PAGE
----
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So far, Wilbur has shot thousands of digital photos and gone through 150 rolls of medium-format film for the project’s final silver gelatin portraits.
Matika Wilbur

Indigenous Peeper

New photography project breaks Native ground

April 30, 2013, 12:00 am

Quick: close your eyes and envision your own particular image of a Native American.

Perhaps you see a suede-clad girl frantically dancing around a fire; maybe an elder drenched in turquoise, bottle in hand; or worse, one of the many “cigar store Indians” still on display outside many a Santa Fe shop.

Photographer Matika Wilbur is out to change that.

On the road for the next three years, Wilbur took to crowdsourcing platform Kickstarter to fund Project 562—an endeavor that will see her traveling to every tribal nation in the country to document its peoples in an effort, she hopes, “will build cultural bridges, abandon stereotypes and renew and inspire our national legacy.”

It’s been over a century since such a photographic sojourn. In 1906, Edward S Curtis led a similar creative trek commissioned by JP Morgan to capture the “disappearing” race.

Some 10,000 miles and 70 tribes into her journey, Wilbur stopped in Santa Fe, where SFR caught up with her and asked about the eye-opening experiences she’s lived along the way.

SFR: What drew you to embark on this journey?
Wilbur: All of the work that I have done up until this point has prepared me for this project. I didn’t originally aspire to be a documentary photographer of Native American people. First, I went into celebrity photography in Los Angeles, and then I moved to New York, thinking I wanted to be a fashion photographer. Then, I moved to South America, where I started photographing indigenous people. I’d been there about a year when I had this dream involving my grandma, who passed on several years prior. I’d never had a dream with my grandma before. She asked me, ‘What are you doing photographing their Indians when you haven’t even photographed your own?’ I came home to Swinomish and I started asking my elders questions.

What were some of those questions?
What does it mean to be an Indian?’ which is how [my exhibit] We Are One People—a series of character-study portraits documenting Coast Salish elders—was born. The success from We Are One catapulted my career into projects that explore my ‘Indian-ness.’

What are some of the lessons you’ve learned along the way?
1. Trust Indians to act like Indians. When I first set out on this journey, I was worried about what I might encounter. Would I find friends? Would everybody be different than me? Will they welcome me? Prior to departure, I knew that Coast Salish Natives sustain traditions, and cultural practices that include welcoming fellow tribesmen—though I didn’t know that most everybody practices these similar principles. I was wrong to have doubts. Indians have been overly kind and generous. They have fed me, housed me, hugged me and allowed me to photograph their culture. It has been an incredible lesson. We can trust our fellow Indians to follow cultural protocol, even if they are 5,000 miles away from our tribe.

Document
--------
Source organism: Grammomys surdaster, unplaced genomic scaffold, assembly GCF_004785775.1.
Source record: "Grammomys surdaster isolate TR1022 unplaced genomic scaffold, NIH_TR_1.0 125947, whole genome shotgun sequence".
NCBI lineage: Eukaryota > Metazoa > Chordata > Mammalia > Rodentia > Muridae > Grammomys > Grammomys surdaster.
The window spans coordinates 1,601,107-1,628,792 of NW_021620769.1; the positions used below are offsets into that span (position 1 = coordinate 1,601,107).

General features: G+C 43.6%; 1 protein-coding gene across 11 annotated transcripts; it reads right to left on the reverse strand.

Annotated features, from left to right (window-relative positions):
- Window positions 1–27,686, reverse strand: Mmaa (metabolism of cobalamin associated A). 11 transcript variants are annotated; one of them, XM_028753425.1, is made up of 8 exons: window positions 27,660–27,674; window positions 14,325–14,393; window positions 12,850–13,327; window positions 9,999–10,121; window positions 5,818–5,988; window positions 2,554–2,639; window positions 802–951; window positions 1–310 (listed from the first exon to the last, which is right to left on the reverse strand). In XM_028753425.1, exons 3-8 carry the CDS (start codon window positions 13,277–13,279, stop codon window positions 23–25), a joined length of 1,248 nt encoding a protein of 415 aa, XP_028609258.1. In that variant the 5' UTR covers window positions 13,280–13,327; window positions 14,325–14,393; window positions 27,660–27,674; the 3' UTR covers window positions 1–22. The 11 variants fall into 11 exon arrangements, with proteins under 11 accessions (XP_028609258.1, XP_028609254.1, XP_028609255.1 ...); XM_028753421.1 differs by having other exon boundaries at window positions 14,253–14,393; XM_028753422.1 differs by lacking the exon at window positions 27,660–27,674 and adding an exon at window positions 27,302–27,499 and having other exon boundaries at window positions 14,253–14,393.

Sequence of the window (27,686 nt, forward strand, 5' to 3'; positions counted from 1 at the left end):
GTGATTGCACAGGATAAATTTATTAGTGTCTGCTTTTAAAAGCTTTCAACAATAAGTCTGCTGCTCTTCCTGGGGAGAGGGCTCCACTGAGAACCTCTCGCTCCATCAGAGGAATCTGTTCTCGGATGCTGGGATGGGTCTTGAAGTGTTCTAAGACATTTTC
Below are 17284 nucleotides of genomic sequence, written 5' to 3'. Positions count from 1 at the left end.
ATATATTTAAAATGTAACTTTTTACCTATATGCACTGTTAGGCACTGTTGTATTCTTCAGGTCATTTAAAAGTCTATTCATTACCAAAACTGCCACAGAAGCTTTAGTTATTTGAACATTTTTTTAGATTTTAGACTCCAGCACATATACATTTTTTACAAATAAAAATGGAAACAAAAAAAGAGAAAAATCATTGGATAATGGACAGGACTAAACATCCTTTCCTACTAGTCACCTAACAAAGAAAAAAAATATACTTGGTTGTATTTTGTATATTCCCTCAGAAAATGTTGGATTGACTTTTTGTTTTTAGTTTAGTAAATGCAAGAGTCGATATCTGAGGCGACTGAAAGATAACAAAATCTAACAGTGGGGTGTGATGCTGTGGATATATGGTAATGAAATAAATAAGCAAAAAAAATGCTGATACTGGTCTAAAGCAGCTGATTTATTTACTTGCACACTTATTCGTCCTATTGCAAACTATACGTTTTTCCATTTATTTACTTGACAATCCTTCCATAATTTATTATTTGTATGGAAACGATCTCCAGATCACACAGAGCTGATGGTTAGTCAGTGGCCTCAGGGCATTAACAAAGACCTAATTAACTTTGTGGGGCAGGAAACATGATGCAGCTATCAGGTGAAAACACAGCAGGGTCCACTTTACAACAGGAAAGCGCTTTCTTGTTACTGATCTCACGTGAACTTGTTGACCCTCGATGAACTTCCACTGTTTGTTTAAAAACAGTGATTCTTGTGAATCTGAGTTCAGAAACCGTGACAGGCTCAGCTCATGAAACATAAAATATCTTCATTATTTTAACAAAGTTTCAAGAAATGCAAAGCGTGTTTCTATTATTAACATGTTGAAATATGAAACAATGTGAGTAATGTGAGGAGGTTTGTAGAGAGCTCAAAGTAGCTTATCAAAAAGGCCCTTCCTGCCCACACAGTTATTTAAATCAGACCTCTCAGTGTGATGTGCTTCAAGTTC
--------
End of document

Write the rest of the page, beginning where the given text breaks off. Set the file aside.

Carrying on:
2. Photograph ‘on the fly.’ I spend about three days at each tribe; this means that I have about two photo shoots per day. The luxury of spending eight hours preparing for one subject has surpassed. When I meet new Indians, I don’t know what environment I am going to be in. For example: Will there be sand in my frame? Will I be near the water? Will it be 100 degrees outside? I have learned to shoot in every imaginable variable, so this project has taught me that I can make a great image out of every situation, and that the most important element to storytelling is connecting with the subject.

3. We are all working toward the same goal
. When I tell folks that I would like to use these images to change the way we are represented in mass media, they throw their hands up in the air and scream “AHO!” (the equivalent to hallelujah). Almost every Indian that I encounter can relate to feeling misrepresented—which is why I know that we are more the same than different.

What have you taken away from the project so far?
Most significantly, as a Native artist, I have been welcomed and allowed access to the intimate elements and pressing issues of contemporary Native American life long shielded from the mainstream: from photographing the Pechanga tribal culture bearer at the sequestered 2,000-year-old Great Oak in Riverside County, to hearing creation stories that have never reached mass audiences; from being exposed to volatile concerns in land and water rights controversies, to encountering firsthand the epidemic violence against Native women. Project 562 is a creative journey of arresting, unprecedented images and voices.

When are you planning to return to Santa Fe?
When I have an exhibit at the Museum of Contemporary Native Arts.

 

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